In mid-2011, I learned “Touch the Sky, They Say,” published on AE, had been nominated for a Aurora Award. While I ultimately lost to my friend Hayden Trenholm, it was a great honour and great experience, especially the support D.F. McCourt from AE gave me. And my friends from ChiZine Publications Erik Mohr, Helen Marshall and Sandra Kasturi won Auroras for their work.

I also made a good friend in Adam Shaftoe, editor of the Page of Reviews site, who interviewed me twice for his podcast and ran reviews of my stories “Full Moon Hill,” “Touch the Sky, They Say” and “Ascension.” He also name-checked me in reviewing Contagion, using my thoughts on what makes a horror story (which was inspired by Gemma Files) to try to define the film.

Speaking of naming checking, Helen Michaud, non-fiction editor over at AE, called me out in her essay “Over the Transom: A Rose Without a Name is Not as Cool a Companion.” Her premise is that characters should be named. Trying to use nameless “he” and “I” and “you” in order to add a certain mystery to the story often falls flat. However, she used “Touch the Sky, They Say” and “Ascension” as exceptions that prove the rule.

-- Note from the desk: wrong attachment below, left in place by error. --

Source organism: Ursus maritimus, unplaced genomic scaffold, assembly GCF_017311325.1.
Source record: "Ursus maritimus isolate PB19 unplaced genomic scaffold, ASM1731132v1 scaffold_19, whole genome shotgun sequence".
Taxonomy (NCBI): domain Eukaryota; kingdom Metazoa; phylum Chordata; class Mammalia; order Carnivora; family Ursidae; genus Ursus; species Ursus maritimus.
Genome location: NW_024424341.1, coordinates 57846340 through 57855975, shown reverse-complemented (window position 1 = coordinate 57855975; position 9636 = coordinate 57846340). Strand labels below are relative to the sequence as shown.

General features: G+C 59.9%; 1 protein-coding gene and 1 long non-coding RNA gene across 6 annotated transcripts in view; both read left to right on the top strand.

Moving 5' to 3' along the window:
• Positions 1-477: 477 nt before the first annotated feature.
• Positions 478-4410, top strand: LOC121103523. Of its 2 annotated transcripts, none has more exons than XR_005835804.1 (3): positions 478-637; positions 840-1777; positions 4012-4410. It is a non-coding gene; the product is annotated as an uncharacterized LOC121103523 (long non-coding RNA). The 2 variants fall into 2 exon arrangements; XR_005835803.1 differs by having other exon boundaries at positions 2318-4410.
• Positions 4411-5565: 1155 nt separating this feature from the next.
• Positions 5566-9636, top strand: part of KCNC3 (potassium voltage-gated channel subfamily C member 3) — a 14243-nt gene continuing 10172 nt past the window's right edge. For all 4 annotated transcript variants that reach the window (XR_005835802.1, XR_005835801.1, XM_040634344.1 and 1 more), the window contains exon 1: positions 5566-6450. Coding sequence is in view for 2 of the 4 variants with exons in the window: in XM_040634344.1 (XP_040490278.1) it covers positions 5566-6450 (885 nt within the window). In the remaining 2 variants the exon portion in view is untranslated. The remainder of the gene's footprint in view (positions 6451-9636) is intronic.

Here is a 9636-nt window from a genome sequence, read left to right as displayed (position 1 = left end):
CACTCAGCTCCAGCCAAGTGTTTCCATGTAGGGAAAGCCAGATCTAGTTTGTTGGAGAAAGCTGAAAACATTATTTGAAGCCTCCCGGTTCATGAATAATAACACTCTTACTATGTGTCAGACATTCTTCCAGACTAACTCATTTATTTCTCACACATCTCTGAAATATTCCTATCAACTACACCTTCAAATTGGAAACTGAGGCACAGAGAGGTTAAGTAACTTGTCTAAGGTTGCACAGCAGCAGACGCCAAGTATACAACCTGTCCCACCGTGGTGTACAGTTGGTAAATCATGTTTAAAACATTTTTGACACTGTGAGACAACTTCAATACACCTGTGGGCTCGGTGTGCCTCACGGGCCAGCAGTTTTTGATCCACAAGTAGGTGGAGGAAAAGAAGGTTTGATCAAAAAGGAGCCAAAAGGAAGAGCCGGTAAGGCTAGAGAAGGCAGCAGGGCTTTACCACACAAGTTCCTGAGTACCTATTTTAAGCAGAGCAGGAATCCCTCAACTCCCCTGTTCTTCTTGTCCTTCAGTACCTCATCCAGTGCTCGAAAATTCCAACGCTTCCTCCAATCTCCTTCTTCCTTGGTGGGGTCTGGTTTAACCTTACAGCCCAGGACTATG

In non-fiction news, editorials I wrote ran on AE (about “dark SF”) and The Page of Reviews (about whether we still need to vigoursly defend genre distinctions). Another editorial on the decline of science fiction and rise of fantasy, which I co-wrote with Adam, will appear in On Spec.

I attended Ad Astra, the World Horror Convention and SFCOntario, sitting on panels, catching up with friends and making new ones. Since attending Ad Astra 2008 as a nobody, I find myself run off my feet at these conventions, knowing so many people and often leaving with regrets I didn’t get a chance to talk to this person or that.